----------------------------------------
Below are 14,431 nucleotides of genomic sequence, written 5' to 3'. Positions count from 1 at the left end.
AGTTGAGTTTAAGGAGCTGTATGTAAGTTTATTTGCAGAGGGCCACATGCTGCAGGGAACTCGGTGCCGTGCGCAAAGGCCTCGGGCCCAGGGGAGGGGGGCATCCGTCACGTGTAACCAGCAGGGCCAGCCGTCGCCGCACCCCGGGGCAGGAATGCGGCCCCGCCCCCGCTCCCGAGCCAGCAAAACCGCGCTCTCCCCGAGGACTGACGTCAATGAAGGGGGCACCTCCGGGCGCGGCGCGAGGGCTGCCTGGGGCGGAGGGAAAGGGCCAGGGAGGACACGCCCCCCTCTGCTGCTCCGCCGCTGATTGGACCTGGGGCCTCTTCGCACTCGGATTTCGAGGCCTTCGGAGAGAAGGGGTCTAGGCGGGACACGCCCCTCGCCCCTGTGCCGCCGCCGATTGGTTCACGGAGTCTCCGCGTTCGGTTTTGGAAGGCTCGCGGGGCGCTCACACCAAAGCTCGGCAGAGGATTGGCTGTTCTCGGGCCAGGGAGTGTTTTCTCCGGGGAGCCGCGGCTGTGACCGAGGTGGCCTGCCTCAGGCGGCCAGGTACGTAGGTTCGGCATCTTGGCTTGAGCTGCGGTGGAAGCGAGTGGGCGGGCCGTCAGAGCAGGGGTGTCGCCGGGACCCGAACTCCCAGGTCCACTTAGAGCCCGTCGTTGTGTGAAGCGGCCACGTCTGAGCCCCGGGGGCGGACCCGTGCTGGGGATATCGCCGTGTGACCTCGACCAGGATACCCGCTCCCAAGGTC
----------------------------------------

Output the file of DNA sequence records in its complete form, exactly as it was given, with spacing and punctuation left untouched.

Below are 14,431 nucleotides of genomic sequence, written 5' to 3'. Positions count from 1 at the left end.
AGTTGAGTTTAAGGAGCTGTATGTAAGTTTATTTGCAGAGGGCCACATGCTGCAGGGAACTCGGTGCCGTGCGCAAAGGCCTCGGGCCCAGGGGAGGGGGGCATCCGTCACGTGTAACCAGCAGGGCCAGCCGTCGCCGCACCCCGGGGCAGGAATGCGGCCCCGCCCCCGCTCCCGAGCCAGCAAAACCGCGCTCTCCCCGAGGACTGACGTCAATGAAGGGGGCACCTCCGGGCGCGGCGCGAGGGCTGCCTGGGGCGGAGGGAAAGGGCCAGGGAGGACACGCCCCCCTCTGCTGCTCCGCCGCTGATTGGACCTGGGGCCTCTTCGCACTCGGATTTCGAGGCCTTCGGAGAGAAGGGGTCTAGGCGGGACACGCCCCTCGCCCCTGTGCCGCCGCCGATTGGTTCACGGAGTCTCCGCGTTCGGTTTTGGAAGGCTCGCGGGGCGCTCACACCAAAGCTCGGCAGAGGATTGGCTGTTCTCGGGCCAGGGAGTGTTTTCTCCGGGGAGCCGCGGCTGTGACCGAGGTGGCCTGCCTCAGGCGGCCAGGTACGTAGGTTCGGCATCTTGGCTTGAGCTGCGGTGGAAGCGAGTGGGCGGGCCGTCAGAGCAGGGGTGTCGCCGGGACCCGAACTCCCAGGTCCACTTAGAGCCCGTCGTTGTGTGAAGCGGCCACGTCTGAGCCCCGGGGGCGGACCCGTGCTGGGGATATCGCCGTGTGACCTCGACCAGGATACCCGCTCCCAAGGTC